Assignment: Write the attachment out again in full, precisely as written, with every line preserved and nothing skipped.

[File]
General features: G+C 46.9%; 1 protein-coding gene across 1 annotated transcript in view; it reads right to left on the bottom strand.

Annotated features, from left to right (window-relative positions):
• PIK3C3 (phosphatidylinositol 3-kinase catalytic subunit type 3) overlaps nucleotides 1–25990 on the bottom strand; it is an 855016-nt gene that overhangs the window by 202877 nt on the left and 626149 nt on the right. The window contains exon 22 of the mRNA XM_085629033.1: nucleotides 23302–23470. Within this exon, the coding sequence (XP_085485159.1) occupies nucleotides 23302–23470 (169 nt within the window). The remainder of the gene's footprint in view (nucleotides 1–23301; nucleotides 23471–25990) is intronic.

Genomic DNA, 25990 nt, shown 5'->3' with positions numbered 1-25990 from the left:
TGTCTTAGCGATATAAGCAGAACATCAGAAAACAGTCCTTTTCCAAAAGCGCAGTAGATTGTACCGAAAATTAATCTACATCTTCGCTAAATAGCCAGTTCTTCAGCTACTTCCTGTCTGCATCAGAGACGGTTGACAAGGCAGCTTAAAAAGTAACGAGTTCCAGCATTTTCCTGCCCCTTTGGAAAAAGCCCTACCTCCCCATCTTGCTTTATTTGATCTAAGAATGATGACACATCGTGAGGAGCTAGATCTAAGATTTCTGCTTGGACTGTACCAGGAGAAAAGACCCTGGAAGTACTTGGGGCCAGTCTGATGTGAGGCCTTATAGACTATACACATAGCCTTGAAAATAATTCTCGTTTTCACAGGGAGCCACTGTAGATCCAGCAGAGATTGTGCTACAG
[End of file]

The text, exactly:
General features: G+C 46.9%; 1 protein-coding gene across 1 annotated transcript in view; it reads right to left on the bottom strand.

Annotated features, from left to right (window-relative positions):
• PIK3C3 (phosphatidylinositol 3-kinase catalytic subunit type 3) overlaps nucleotides 1–25990 on the bottom strand; it is an 855016-nt gene that overhangs the window by 202877 nt on the left and 626149 nt on the right. The window contains exon 22 of the mRNA XM_085629033.1: nucleotides 23302–23470. Within this exon, the coding sequence (XP_085485159.1) occupies nucleotides 23302–23470 (169 nt within the window). The remainder of the gene's footprint in view (nucleotides 1–23301; nucleotides 23471–25990) is intronic.

Genomic DNA, 25990 nt, shown 5'->3' with positions numbered 1-25990 from the left:
TGTCTTAGCGATATAAGCAGAACATCAGAAAACAGTCCTTTTCCAAAAGCGCAGTAGATTGTACCGAAAATTAATCTACATCTTCGCTAAATAGCCAGTTCTTCAGCTACTTCCTGTCTGCATCAGAGACGGTTGACAAGGCAGCTTAAAAAGTAACGAGTTCCAGCATTTTCCTGCCCCTTTGGAAAAAGCCCTACCTCCCCATCTTGCTTTATTTGATCTAAGAATGATGACACATCGTGAGGAGCTAGATCTAAGATTTCTGCTTGGACTGTACCAGGAGAAAAGACCCTGGAAGTACTTGGGGCCAGTCTGATGTGAGGCCTTATAGACTATACACATAGCCTTGAAAATAATTCTCGTTTTCACAGGGAGCCACTGTAGATCCAGCAGAGATTGTGCTACAG